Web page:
The Georgia/Alabama Line

Yesterday we took a drive to see the Chattahoochee RiverWalk in downtown Columbus, but got lost and ended up in Alabama. Whoops! At least we can check off another state on our adventure.

We eventually found our way to downtown, but crossed the river once again (this time on purpose) to hit the CVS in Phenix. We were running a few errands that we didn’t have a chance to run in Atlanta, but finally got the pictures we needed printed and mailed off a couple of packages.

After about an hour of running around, we were able to drive through the downtown area. It was so quiet that it felt like we were there on a Sunday afternoon. There are a couple of massive buildings in the area for what I’m guessing are probably the largest companies in the city (TSYS and Aflac), but the majority of the downtown area is quaint and framed with old brick buildings that appear now to have many empty storefronts.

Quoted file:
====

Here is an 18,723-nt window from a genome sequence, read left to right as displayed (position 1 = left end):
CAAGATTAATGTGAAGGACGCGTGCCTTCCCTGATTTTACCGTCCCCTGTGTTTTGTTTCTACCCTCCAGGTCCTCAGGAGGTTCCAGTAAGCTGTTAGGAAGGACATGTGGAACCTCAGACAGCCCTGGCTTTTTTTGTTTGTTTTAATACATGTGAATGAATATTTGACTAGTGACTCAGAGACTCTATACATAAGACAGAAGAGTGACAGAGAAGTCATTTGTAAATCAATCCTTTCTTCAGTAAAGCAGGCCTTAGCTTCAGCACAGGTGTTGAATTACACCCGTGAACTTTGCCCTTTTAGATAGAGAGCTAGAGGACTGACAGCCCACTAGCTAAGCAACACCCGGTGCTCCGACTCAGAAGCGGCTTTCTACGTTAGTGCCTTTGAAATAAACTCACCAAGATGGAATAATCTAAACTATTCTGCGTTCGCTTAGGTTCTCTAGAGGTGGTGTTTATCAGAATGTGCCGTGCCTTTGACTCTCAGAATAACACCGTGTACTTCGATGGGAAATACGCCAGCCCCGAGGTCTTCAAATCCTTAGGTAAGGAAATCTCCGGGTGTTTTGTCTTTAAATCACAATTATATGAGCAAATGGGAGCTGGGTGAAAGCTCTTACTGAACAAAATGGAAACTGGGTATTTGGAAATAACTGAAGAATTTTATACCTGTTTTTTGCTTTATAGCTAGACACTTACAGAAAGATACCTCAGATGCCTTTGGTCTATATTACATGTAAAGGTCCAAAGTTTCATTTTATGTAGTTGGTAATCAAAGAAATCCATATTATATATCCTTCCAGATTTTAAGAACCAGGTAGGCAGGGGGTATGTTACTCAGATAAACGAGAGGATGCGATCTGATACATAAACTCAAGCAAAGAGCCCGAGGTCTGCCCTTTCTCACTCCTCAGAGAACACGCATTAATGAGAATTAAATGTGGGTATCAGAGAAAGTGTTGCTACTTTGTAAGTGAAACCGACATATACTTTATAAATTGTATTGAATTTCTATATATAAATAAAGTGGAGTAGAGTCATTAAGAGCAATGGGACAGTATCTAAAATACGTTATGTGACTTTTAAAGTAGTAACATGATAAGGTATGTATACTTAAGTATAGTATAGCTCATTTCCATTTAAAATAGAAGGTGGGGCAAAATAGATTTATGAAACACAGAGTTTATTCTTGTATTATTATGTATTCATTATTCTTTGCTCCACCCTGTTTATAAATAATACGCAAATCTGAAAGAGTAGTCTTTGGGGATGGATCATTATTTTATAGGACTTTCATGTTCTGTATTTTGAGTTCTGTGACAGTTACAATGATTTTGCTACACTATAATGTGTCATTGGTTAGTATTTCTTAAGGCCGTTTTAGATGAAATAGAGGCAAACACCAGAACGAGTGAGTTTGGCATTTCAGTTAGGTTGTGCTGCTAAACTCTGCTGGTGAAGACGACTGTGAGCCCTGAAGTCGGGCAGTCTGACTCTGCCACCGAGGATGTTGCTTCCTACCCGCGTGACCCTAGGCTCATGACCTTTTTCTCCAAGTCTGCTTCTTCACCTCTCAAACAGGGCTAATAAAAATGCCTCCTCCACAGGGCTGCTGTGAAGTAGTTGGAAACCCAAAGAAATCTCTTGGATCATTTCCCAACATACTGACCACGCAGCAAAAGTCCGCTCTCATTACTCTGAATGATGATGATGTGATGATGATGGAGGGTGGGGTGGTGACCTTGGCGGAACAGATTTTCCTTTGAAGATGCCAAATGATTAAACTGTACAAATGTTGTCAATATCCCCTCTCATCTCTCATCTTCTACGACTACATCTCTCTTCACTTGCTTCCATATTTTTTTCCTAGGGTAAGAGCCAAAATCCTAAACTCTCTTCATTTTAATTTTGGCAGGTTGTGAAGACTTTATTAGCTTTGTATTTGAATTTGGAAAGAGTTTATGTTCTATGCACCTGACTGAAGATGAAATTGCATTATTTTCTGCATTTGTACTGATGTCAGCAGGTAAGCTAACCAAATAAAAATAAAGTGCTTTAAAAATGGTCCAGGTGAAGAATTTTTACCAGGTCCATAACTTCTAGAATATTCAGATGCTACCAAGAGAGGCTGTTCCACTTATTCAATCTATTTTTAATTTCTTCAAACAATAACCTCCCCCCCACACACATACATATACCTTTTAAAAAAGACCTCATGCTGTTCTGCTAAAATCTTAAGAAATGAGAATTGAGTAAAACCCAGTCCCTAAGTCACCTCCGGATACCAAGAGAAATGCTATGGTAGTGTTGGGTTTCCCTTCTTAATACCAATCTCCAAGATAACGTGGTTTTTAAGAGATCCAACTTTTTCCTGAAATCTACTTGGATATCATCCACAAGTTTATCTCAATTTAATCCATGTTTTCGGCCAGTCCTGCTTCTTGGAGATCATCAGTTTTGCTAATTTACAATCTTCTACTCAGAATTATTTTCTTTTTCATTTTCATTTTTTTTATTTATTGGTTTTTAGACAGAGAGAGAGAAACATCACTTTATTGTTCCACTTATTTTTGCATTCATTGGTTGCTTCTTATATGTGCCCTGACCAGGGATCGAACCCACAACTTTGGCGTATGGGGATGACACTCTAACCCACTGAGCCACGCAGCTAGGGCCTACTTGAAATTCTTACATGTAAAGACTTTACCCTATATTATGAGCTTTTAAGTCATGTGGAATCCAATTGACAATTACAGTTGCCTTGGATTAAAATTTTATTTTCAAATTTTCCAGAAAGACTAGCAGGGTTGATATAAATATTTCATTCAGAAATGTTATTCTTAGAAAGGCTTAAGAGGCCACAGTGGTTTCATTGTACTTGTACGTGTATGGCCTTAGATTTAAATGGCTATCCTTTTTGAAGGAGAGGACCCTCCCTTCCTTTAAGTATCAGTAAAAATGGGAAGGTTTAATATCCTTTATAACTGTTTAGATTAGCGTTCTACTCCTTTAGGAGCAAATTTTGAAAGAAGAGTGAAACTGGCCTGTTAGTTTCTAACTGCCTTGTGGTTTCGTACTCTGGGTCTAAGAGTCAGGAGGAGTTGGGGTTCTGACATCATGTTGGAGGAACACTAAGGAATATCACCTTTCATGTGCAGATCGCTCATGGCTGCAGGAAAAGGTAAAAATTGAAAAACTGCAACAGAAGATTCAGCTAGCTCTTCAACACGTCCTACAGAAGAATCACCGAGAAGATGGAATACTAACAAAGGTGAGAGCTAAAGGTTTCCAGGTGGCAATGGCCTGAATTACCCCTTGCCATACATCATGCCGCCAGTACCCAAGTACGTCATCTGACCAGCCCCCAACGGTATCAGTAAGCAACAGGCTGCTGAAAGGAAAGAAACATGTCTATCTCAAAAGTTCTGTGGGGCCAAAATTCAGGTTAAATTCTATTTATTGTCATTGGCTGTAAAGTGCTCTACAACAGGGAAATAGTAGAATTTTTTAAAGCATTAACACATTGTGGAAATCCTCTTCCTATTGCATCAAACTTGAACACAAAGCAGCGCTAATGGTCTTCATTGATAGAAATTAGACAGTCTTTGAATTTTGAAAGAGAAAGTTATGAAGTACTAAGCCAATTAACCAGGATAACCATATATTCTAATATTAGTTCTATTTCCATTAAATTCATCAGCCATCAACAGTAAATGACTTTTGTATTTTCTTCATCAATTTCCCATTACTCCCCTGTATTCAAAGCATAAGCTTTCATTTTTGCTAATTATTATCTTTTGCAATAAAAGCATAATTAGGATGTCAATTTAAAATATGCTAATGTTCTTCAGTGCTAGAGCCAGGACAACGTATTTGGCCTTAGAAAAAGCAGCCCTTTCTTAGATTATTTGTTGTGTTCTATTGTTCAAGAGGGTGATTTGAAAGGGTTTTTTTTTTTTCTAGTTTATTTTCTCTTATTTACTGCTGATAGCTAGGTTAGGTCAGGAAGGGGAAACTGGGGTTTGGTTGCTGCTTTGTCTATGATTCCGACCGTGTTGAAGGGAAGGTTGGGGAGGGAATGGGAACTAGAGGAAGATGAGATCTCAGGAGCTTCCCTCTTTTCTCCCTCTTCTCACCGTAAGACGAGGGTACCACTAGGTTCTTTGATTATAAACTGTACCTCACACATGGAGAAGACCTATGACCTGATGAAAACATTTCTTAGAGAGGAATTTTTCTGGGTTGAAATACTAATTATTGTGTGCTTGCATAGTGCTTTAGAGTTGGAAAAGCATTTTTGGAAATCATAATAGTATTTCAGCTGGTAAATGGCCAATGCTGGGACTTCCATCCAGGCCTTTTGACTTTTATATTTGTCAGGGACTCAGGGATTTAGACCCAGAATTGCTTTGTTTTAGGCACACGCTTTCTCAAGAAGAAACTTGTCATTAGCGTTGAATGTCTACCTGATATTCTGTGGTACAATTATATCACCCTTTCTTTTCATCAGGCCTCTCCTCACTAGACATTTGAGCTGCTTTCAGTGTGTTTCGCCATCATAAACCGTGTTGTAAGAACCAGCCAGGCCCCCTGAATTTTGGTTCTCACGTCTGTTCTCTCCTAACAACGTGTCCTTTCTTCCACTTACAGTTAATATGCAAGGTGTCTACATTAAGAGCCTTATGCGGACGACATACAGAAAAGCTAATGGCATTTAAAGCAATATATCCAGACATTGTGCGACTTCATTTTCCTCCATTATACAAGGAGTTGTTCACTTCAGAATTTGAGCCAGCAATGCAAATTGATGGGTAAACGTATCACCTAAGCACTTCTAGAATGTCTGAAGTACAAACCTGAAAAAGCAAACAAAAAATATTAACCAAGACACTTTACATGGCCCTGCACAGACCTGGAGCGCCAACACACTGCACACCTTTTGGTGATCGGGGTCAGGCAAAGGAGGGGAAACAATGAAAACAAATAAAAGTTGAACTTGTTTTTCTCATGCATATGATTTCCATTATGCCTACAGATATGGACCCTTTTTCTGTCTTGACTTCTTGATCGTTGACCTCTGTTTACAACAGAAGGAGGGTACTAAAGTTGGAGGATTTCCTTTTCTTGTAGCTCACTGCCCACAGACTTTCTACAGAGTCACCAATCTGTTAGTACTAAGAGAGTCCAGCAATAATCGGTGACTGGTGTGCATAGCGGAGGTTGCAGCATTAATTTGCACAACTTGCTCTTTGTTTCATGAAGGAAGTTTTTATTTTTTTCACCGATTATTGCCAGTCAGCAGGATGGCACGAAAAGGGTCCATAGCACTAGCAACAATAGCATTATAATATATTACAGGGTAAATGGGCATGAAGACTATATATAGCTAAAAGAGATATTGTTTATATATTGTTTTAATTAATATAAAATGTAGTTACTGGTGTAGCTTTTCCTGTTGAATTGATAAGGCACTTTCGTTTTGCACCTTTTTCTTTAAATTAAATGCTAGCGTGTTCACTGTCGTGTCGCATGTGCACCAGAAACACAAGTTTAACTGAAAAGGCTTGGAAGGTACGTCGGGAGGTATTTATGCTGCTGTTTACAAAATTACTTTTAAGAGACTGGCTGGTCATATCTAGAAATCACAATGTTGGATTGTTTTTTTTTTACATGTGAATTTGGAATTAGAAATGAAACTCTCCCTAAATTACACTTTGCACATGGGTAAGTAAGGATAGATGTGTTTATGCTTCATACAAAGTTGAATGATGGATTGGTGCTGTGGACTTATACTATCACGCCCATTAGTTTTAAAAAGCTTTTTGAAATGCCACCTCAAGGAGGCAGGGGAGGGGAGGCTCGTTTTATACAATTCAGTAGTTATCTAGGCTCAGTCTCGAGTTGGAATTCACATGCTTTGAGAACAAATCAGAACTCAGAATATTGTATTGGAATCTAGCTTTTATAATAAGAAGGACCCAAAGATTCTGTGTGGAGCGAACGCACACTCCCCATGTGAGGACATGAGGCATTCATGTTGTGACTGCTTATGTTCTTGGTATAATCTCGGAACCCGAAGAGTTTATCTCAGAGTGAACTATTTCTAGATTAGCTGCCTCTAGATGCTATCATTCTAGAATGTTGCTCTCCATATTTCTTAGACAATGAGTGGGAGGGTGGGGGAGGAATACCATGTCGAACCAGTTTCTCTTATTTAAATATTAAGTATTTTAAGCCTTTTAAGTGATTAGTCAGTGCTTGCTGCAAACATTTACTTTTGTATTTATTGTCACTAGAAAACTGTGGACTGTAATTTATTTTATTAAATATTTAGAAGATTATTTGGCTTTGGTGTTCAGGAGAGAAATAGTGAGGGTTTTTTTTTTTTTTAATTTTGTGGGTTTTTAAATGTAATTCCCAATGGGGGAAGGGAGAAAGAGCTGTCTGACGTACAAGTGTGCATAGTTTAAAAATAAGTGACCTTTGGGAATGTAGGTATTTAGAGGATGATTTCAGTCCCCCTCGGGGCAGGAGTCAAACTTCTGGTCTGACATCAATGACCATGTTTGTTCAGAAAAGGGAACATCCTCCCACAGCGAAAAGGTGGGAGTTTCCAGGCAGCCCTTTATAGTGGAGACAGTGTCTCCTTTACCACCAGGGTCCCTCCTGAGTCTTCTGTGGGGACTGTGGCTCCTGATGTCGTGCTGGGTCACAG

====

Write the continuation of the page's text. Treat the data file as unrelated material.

Fountain in the middle of downtown Columbus
Fountain in the middle of downtown Columbus

We parked at the end of Broadway near Country’s Barbecue, a restaurant one of our good friends recommended we try while in town. We could see a walking bridge and finally found an access point to the RiverWalk, so even though the air was filled with the delicious scents of Southern BBQ when we got out of the car, we decided to take a stroll up the path.

From the Georgia side facing Alabama
From the Georgia side facing Alabama

This time we stayed in Georgia and walked up the river. The cement trail was lined with trees and bushes all ready in full bloom. To our left we could see the surprisingly fast-moving Chattahoochee forming rapids as it dove and splashed over large rocks and downed trees (up near us the river tends to be a bit more on the lazy side). It’s easy to see why Columbus trumpets its whitewater course (which is reportedly the longest urban whitewater course in the world).